Juxtapoz is an alternative art and culture magazine, loosely dedicated to outsider art, urban contemporary art and “lowbrow art” (or “pop surrealism”).
The magazine was started by Robert Williams, who was at one time an assistant to Ed, “Big Daddy” Roth. Williams was also a pioneering underground cartoonist (one of my favorites) and contributor to the original Zap Comix with Robert Crumb and the gang, and is currently a “pop surrealist” painter.
Juxtapoz has actually been going since 1994 (surprised me to realize that), The magazine has an active online presence and has recently been putting full archives of its early issues online. They are now up to issue #10.
The first issue (images above) contains articles about issue #13 of Zap Comix (which was sort of a reunion issue, that sadly also marked the loss of pioneering west coast artist Rick Griffin, and was dedicated to his memory), as well as articles on Big Daddy Roth himself (who many, myself included, consider the “daddy” of this particular branch of pop culture and art), along with articles on Von Dutch, John Pound and others, and includes a Spain Rodriguez sketchbook.
The subsequent Juxtapoz archive issues are a cornucopia of thumbs-against-the-eyeballs lowbrow art, which some people find irresistibly fascinating and others find unconscionably revulsive. A word to the wary.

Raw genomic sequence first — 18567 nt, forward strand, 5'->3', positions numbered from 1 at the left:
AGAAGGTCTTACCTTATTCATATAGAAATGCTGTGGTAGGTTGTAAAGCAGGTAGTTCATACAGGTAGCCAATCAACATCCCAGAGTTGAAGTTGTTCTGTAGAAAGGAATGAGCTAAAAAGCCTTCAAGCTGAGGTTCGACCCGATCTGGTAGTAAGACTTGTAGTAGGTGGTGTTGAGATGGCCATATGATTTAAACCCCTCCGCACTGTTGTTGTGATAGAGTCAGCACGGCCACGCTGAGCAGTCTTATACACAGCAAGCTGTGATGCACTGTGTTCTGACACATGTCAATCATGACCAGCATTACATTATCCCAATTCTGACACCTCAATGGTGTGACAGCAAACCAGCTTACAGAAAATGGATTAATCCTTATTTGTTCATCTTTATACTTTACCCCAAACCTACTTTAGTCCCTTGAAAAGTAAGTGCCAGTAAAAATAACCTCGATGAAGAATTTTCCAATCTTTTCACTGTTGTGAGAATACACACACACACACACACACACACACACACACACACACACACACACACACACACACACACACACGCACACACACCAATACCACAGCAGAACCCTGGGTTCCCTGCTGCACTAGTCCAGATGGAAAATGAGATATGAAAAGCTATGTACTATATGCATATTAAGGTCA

Personally, I find myself in between those extremes, apparently a rare occurrence. As much as I love the original cultural and artistic streams from which lowbrow art and/or pop surrealism stem (specifically true Surrealism, Dada, early 1960’s Kalifornia Kustom Kar Kulture and late-60’s underground comix), I run lukewarm on the contemporary artists who take their inspiration from that vein, with a few exceptions.
It seems like most of them are trying way too hard to be outrageous or disconcerting; and for all of that the art never has the ferocious life that those originals had, particularly against the backdrop of the restrictive mainstream cultures they so gleefully disturbed.
Nonetheless, Juztapoz does feature work that is fascinating and well worth the attention; provided, of course, that you have the inclination to take the ride through that particular funhouse.
Note: Both the site and the magazine archives should be considered NSFW and not suitable for children.